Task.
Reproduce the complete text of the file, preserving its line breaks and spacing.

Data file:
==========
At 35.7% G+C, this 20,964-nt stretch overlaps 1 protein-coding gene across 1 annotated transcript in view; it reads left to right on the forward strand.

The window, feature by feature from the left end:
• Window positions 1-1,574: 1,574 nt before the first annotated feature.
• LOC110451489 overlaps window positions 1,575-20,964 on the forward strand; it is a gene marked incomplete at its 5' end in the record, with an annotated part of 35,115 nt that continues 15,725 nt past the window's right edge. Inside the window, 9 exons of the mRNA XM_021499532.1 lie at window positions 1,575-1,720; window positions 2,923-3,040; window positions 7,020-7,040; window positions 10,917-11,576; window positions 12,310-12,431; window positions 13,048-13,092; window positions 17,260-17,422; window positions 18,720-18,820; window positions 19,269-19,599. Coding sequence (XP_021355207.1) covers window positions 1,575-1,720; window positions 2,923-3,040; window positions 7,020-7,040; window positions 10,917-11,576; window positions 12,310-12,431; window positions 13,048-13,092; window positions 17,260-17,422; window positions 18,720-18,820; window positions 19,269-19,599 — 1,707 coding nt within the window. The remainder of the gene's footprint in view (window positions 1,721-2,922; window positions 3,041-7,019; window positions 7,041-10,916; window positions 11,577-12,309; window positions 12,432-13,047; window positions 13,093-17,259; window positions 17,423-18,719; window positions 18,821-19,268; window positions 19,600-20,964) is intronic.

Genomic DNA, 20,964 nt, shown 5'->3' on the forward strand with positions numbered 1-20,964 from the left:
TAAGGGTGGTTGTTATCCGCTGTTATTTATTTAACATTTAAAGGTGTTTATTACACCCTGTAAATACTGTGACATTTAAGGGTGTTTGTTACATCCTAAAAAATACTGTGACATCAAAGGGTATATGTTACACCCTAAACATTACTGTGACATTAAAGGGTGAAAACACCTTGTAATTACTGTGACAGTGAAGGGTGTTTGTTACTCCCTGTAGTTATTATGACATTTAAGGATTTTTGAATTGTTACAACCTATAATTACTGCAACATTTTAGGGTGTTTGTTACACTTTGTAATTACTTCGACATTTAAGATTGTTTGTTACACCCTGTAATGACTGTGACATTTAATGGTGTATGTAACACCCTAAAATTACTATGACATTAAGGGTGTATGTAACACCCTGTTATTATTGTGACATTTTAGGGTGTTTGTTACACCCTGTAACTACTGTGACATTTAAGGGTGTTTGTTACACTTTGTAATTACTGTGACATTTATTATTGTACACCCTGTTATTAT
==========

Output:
At 35.7% G+C, this 20,964-nt stretch overlaps 1 protein-coding gene across 1 annotated transcript in view; it reads left to right on the forward strand.

The window, feature by feature from the left end:
• Window positions 1-1,574: 1,574 nt before the first annotated feature.
• LOC110451489 overlaps window positions 1,575-20,964 on the forward strand; it is a gene marked incomplete at its 5' end in the record, with an annotated part of 35,115 nt that continues 15,725 nt past the window's right edge. Inside the window, 9 exons of the mRNA XM_021499532.1 lie at window positions 1,575-1,720; window positions 2,923-3,040; window positions 7,020-7,040; window positions 10,917-11,576; window positions 12,310-12,431; window positions 13,048-13,092; window positions 17,260-17,422; window positions 18,720-18,820; window positions 19,269-19,599. Coding sequence (XP_021355207.1) covers window positions 1,575-1,720; window positions 2,923-3,040; window positions 7,020-7,040; window positions 10,917-11,576; window positions 12,310-12,431; window positions 13,048-13,092; window positions 17,260-17,422; window positions 18,720-18,820; window positions 19,269-19,599 — 1,707 coding nt within the window. The remainder of the gene's footprint in view (window positions 1,721-2,922; window positions 3,041-7,019; window positions 7,041-10,916; window positions 11,577-12,309; window positions 12,432-13,047; window positions 13,093-17,259; window positions 17,423-18,719; window positions 18,821-19,268; window positions 19,600-20,964) is intronic.

Genomic DNA, 20,964 nt, shown 5'->3' on the forward strand with positions numbered 1-20,964 from the left:
TAAGGGTGGTTGTTATCCGCTGTTATTTATTTAACATTTAAAGGTGTTTATTACACCCTGTAAATACTGTGACATTTAAGGGTGTTTGTTACATCCTAAAAAATACTGTGACATCAAAGGGTATATGTTACACCCTAAACATTACTGTGACATTAAAGGGTGAAAACACCTTGTAATTACTGTGACAGTGAAGGGTGTTTGTTACTCCCTGTAGTTATTATGACATTTAAGGATTTTTGAATTGTTACAACCTATAATTACTGCAACATTTTAGGGTGTTTGTTACACTTTGTAATTACTTCGACATTTAAGATTGTTTGTTACACCCTGTAATGACTGTGACATTTAATGGTGTATGTAACACCCTAAAATTACTATGACATTAAGGGTGTATGTAACACCCTGTTATTATTGTGACATTTTAGGGTGTTTGTTACACCCTGTAACTACTGTGACATTTAAGGGTGTTTGTTACACTTTGTAATTACTGTGACATTTATTATTGTACACCCTGTTATTAT